Frank E. Cummings III | It's Magic
Frank E. Cummings III
|Biography Statement Ask the Artist|
Frank E. Cummings III is a Professor of Fine Arts at California State University, Fullerton, where he received his MA in 1971. He also served as Associate Dean of the School of the Arts at CSU from 1982 to 1993. He has been a consultant to the National Endowment for the Arts and for the State Department.
Cummings' one man exhibition traveled in 1981 throughout Africa, including stops in Ghana, Gabon, Madagascar, and Malawi. Cummings has also shown his work in Lagos, Nigeria. His work is feature in the show "Uncommon Beauty in Common Objects," a show of African-American craft artists which has travelled to the American Craft Museum in New York City, the Museum of African American Life and Culture in Dallas, and the Renwick Gallery, National Museum of American Art, in Washington, DC.
Although the inspiration and motivation for my creations change, two factors remain constant.
My objects are vehicles for my passions, inspirations and emotions. They are designed to evoke responses, generate reactions and cause change.
The world is full of things and our resources to create these things diminish. Therefore as an object maker it is imperative that my objects have relevance and make a difference, that they enrich the soul and contribute to the spiritual and emotional well-being of the human condition.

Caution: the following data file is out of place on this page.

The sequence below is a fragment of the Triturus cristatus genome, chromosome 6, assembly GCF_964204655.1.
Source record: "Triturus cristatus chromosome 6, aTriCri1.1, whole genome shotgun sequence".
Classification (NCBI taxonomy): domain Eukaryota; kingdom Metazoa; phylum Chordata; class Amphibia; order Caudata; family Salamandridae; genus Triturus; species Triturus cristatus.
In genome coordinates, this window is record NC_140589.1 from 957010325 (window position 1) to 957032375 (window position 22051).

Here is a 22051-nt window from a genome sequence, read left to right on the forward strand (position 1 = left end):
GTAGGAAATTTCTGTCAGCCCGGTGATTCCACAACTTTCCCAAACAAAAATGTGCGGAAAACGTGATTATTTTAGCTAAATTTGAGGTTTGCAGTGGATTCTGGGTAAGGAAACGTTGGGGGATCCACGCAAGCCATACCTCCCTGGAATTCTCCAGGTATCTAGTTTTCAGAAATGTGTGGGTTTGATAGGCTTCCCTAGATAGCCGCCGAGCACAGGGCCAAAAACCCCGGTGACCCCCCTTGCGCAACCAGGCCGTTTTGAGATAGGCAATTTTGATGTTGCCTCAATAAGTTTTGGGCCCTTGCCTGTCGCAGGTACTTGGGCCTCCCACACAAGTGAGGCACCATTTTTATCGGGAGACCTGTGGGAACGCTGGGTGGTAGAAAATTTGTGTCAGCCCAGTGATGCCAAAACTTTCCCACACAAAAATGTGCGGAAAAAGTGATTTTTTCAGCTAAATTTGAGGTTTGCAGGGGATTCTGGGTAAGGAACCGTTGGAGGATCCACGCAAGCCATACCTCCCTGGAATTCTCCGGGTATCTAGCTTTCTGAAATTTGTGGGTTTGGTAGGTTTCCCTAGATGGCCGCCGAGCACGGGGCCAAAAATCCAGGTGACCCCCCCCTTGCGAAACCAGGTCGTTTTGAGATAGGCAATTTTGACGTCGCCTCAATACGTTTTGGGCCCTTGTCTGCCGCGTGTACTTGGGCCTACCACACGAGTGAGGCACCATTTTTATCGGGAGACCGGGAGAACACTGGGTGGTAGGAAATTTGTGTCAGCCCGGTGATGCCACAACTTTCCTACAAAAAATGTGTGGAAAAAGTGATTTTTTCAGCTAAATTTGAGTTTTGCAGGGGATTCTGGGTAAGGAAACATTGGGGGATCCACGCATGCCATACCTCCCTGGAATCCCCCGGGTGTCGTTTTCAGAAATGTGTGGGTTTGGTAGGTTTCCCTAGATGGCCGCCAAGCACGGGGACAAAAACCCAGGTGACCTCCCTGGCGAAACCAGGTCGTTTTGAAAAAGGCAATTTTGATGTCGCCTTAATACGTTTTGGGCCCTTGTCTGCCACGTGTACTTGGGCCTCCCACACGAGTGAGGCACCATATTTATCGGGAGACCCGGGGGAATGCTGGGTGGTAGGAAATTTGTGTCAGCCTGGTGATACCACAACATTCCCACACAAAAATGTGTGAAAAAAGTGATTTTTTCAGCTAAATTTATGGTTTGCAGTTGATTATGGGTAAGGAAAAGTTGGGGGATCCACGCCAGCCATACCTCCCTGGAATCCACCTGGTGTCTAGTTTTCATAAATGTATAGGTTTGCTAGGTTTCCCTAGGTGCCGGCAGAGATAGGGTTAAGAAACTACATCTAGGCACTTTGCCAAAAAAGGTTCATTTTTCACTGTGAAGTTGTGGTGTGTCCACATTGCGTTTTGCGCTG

I have chosen to pursue these goals by remaining consistent and not conforming to social, economic or political pressures. My passion is, as our friend James Prestini said: "Don't be different, just be good." We will miss you James.
Where do you get the ideas for your work?
Do you work alone on your craft, or with others?
Do you ever teach, or take on apprentices?
What's the most exciting part of creating your works?
What's the most difficult part of creating your works?
What sort of technology do you use in your work? Has the technology of your craft changed dramatically over the past 100 years?
Do you have any advice for somebody just starting out?
Can you share a "secret of the trade" with us--something nobody else knows or that you found out only after years of experience? Put another way--what do you wish somebody had told you when you were just starting out that might have saved you hours of wasted effort?
What are we missing by experiencing your work through the Internet and not seeing/hearing/feeling/smelling/touching it in person?
|Fletcher Cox||John Cummings|